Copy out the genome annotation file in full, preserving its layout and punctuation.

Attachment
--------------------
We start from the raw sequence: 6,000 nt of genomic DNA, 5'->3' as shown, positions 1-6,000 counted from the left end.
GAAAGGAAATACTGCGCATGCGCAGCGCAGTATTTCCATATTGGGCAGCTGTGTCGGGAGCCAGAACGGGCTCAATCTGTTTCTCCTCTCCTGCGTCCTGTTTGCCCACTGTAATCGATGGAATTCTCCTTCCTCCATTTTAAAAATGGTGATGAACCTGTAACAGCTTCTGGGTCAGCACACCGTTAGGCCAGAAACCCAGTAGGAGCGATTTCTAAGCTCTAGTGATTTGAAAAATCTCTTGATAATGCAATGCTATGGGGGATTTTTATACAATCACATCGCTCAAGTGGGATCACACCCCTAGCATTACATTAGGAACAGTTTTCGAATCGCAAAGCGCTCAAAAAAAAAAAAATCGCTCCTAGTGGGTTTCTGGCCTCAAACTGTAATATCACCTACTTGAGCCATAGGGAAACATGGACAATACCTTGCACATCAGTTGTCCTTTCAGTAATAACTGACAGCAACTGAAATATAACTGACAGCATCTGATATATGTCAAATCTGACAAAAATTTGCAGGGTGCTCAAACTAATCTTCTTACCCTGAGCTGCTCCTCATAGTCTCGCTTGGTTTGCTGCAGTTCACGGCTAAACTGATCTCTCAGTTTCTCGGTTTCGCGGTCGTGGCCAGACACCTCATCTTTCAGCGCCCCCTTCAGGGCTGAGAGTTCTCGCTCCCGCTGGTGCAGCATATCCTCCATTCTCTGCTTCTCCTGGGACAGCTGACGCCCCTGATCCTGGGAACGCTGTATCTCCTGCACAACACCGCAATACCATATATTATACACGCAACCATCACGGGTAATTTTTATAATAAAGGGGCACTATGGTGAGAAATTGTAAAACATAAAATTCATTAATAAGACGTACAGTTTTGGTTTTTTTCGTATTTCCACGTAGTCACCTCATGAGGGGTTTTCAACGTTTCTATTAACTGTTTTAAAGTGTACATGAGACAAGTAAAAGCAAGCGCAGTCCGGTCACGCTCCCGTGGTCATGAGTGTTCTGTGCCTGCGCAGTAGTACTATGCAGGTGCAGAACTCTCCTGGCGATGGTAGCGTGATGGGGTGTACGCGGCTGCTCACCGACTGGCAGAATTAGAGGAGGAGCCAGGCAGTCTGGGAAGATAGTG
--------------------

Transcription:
We start from the raw sequence: 6,000 nt of genomic DNA, 5'->3' as shown, positions 1-6,000 counted from the left end.
GAAAGGAAATACTGCGCATGCGCAGCGCAGTATTTCCATATTGGGCAGCTGTGTCGGGAGCCAGAACGGGCTCAATCTGTTTCTCCTCTCCTGCGTCCTGTTTGCCCACTGTAATCGATGGAATTCTCCTTCCTCCATTTTAAAAATGGTGATGAACCTGTAACAGCTTCTGGGTCAGCACACCGTTAGGCCAGAAACCCAGTAGGAGCGATTTCTAAGCTCTAGTGATTTGAAAAATCTCTTGATAATGCAATGCTATGGGGGATTTTTATACAATCACATCGCTCAAGTGGGATCACACCCCTAGCATTACATTAGGAACAGTTTTCGAATCGCAAAGCGCTCAAAAAAAAAAAAATCGCTCCTAGTGGGTTTCTGGCCTCAAACTGTAATATCACCTACTTGAGCCATAGGGAAACATGGACAATACCTTGCACATCAGTTGTCCTTTCAGTAATAACTGACAGCAACTGAAATATAACTGACAGCATCTGATATATGTCAAATCTGACAAAAATTTGCAGGGTGCTCAAACTAATCTTCTTACCCTGAGCTGCTCCTCATAGTCTCGCTTGGTTTGCTGCAGTTCACGGCTAAACTGATCTCTCAGTTTCTCGGTTTCGCGGTCGTGGCCAGACACCTCATCTTTCAGCGCCCCCTTCAGGGCTGAGAGTTCTCGCTCCCGCTGGTGCAGCATATCCTCCATTCTCTGCTTCTCCTGGGACAGCTGACGCCCCTGATCCTGGGAACGCTGTATCTCCTGCACAACACCGCAATACCATATATTATACACGCAACCATCACGGGTAATTTTTATAATAAAGGGGCACTATGGTGAGAAATTGTAAAACATAAAATTCATTAATAAGACGTACAGTTTTGGTTTTTTTCGTATTTCCACGTAGTCACCTCATGAGGGGTTTTCAACGTTTCTATTAACTGTTTTAAAGTGTACATGAGACAAGTAAAAGCAAGCGCAGTCCGGTCACGCTCCCGTGGTCATGAGTGTTCTGTGCCTGCGCAGTAGTACTATGCAGGTGCAGAACTCTCCTGGCGATGGTAGCGTGATGGGGTGTACGCGGCTGCTCACCGACTGGCAGAATTAGAGGAGGAGCCAGGCAGTCTGGGAAGATAGTG